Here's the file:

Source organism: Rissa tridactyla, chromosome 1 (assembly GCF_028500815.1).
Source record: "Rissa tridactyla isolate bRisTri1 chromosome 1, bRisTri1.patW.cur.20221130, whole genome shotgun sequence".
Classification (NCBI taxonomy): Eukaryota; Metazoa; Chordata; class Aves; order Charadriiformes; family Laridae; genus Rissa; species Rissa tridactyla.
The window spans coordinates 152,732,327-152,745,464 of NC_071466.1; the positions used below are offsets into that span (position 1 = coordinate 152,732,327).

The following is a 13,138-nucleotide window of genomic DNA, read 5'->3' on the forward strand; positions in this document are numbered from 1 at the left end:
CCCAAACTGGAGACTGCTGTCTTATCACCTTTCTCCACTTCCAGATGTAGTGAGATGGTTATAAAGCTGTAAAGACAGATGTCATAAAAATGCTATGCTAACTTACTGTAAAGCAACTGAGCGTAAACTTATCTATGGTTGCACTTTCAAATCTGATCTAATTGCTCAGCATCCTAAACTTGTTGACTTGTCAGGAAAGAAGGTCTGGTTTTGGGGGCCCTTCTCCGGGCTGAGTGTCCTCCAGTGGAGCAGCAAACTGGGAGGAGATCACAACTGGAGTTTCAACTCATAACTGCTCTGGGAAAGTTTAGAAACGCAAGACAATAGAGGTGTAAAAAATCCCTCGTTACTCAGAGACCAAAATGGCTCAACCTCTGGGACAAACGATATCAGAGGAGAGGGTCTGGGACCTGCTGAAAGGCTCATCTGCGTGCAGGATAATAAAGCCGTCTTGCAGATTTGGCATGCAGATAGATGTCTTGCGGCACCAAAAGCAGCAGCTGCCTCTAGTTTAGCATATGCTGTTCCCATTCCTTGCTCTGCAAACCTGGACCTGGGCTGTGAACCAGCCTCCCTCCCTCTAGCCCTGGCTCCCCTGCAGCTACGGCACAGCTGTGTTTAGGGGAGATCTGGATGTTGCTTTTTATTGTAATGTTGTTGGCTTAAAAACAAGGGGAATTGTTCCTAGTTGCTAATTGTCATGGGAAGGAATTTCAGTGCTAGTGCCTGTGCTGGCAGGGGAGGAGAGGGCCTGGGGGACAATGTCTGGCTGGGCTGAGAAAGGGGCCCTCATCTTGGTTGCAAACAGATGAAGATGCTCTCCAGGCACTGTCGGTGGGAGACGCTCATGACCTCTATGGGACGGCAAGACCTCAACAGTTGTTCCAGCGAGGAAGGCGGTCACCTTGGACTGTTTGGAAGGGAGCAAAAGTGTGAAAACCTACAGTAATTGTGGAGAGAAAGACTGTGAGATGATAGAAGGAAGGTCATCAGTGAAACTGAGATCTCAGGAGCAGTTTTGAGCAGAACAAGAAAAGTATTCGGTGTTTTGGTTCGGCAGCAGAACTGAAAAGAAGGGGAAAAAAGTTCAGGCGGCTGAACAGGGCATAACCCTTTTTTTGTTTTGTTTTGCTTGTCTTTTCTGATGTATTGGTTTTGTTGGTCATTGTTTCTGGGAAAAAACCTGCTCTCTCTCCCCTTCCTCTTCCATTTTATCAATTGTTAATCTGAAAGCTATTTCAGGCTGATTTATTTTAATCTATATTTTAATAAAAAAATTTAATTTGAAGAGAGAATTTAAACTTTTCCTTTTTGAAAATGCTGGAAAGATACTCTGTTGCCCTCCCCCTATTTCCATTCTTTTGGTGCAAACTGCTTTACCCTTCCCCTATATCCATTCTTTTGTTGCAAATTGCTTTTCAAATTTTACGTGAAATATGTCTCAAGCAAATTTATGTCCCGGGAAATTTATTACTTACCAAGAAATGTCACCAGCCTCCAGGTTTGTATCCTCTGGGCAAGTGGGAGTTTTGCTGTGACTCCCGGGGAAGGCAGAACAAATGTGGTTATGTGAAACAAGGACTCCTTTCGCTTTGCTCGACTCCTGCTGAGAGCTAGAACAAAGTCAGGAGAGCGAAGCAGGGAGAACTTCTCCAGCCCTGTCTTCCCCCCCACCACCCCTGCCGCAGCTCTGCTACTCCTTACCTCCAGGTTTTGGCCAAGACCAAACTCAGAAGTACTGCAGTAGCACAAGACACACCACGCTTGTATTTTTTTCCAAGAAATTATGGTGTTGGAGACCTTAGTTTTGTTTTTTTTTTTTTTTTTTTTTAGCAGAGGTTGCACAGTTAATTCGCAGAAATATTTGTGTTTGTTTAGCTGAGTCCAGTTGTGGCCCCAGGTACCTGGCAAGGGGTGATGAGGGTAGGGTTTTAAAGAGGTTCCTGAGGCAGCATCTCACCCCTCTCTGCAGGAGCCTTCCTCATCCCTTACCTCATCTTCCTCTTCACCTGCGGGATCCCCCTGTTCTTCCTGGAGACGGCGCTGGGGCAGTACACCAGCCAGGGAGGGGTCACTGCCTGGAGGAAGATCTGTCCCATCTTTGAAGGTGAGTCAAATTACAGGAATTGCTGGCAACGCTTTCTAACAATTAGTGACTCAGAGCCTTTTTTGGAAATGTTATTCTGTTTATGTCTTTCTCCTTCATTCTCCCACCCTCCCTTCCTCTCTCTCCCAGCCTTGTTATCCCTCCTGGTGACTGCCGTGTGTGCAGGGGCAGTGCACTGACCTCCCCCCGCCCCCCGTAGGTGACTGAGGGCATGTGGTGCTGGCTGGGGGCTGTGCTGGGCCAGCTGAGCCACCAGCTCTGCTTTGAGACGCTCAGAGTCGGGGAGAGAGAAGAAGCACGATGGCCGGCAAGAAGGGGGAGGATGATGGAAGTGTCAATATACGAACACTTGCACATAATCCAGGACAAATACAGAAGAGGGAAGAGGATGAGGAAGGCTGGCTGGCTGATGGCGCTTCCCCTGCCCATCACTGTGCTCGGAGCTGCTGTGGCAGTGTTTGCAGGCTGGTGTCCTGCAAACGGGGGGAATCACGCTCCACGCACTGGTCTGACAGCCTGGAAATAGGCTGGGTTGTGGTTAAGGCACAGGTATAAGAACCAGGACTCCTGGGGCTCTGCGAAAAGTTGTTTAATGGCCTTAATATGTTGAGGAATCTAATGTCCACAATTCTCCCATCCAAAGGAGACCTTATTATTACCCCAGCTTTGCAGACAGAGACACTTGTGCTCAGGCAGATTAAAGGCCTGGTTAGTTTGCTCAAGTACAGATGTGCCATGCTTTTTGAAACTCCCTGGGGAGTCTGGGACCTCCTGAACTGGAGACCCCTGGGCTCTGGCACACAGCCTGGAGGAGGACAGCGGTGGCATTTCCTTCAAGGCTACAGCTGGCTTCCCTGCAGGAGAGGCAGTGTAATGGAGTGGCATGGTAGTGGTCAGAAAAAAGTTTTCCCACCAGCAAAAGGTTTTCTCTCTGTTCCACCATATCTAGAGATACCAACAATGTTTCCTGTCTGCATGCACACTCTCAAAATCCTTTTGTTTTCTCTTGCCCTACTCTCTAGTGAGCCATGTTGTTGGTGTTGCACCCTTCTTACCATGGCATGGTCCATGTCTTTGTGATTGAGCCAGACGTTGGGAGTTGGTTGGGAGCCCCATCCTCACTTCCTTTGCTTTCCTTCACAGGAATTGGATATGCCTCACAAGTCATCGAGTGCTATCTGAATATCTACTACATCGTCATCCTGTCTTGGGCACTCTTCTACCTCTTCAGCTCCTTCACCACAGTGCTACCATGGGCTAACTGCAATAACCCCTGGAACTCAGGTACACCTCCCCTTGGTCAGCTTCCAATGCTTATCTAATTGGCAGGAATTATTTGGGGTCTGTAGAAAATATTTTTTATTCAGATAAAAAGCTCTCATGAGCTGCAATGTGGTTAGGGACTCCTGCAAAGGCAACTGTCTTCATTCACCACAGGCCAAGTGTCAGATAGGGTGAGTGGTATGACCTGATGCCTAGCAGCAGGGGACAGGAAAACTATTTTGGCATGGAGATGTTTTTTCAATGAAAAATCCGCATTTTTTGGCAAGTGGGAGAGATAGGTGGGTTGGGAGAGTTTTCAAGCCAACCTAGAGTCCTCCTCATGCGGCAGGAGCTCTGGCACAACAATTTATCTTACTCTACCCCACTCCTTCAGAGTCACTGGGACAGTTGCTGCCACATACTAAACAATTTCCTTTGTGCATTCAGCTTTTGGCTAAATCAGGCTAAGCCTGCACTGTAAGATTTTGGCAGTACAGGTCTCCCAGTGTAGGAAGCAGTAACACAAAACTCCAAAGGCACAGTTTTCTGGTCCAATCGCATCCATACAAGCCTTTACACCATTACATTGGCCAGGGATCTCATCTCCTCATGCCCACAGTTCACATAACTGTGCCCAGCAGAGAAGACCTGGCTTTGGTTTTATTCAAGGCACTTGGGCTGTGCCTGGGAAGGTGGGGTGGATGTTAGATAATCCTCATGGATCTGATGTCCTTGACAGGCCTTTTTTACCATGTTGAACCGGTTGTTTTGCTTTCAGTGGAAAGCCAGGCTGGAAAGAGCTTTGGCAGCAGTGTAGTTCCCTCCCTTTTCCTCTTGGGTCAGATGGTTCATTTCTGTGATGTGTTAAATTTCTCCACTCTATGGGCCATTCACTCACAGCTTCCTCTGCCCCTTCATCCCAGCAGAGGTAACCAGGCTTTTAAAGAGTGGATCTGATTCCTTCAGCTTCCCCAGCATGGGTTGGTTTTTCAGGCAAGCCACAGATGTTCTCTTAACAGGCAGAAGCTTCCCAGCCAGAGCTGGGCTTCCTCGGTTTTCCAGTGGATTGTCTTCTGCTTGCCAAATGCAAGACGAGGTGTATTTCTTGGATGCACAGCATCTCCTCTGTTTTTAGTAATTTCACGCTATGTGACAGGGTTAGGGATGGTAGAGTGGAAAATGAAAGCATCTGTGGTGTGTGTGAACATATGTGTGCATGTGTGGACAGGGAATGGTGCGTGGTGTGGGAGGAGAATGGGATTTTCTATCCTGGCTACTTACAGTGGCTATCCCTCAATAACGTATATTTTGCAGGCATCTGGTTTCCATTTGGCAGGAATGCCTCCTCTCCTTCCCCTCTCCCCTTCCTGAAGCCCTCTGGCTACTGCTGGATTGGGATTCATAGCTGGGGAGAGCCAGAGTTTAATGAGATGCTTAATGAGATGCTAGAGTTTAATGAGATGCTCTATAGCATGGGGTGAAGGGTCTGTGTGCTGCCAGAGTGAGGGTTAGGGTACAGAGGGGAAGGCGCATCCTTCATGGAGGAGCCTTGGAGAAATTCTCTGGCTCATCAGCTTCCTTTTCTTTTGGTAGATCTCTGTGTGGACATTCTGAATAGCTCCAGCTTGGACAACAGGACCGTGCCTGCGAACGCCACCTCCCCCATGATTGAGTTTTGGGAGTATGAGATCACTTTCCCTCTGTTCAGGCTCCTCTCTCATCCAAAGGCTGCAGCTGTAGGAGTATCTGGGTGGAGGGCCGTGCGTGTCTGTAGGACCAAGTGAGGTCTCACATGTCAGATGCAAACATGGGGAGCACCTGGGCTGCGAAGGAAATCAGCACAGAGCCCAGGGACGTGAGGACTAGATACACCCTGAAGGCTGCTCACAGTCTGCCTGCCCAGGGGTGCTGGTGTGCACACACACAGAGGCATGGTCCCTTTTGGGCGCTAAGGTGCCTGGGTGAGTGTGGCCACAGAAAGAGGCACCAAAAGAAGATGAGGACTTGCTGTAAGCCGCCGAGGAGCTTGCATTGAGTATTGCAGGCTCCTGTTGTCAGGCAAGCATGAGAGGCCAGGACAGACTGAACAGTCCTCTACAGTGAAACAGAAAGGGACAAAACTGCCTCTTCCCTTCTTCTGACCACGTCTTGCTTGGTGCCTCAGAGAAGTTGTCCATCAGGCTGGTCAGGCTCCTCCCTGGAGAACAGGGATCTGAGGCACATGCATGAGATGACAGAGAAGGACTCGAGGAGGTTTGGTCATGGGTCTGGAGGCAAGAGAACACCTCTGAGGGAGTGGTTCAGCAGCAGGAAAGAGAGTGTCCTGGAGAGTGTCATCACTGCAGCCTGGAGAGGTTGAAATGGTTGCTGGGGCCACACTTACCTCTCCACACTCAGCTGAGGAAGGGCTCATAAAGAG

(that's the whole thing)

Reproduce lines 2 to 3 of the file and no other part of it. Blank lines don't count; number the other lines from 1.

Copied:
Source record: "Rissa tridactyla isolate bRisTri1 chromosome 1, bRisTri1.patW.cur.20221130, whole genome shotgun sequence".
Classification (NCBI taxonomy): Eukaryota; Metazoa; Chordata; class Aves; order Charadriiformes; family Laridae; genus Rissa; species Rissa tridactyla.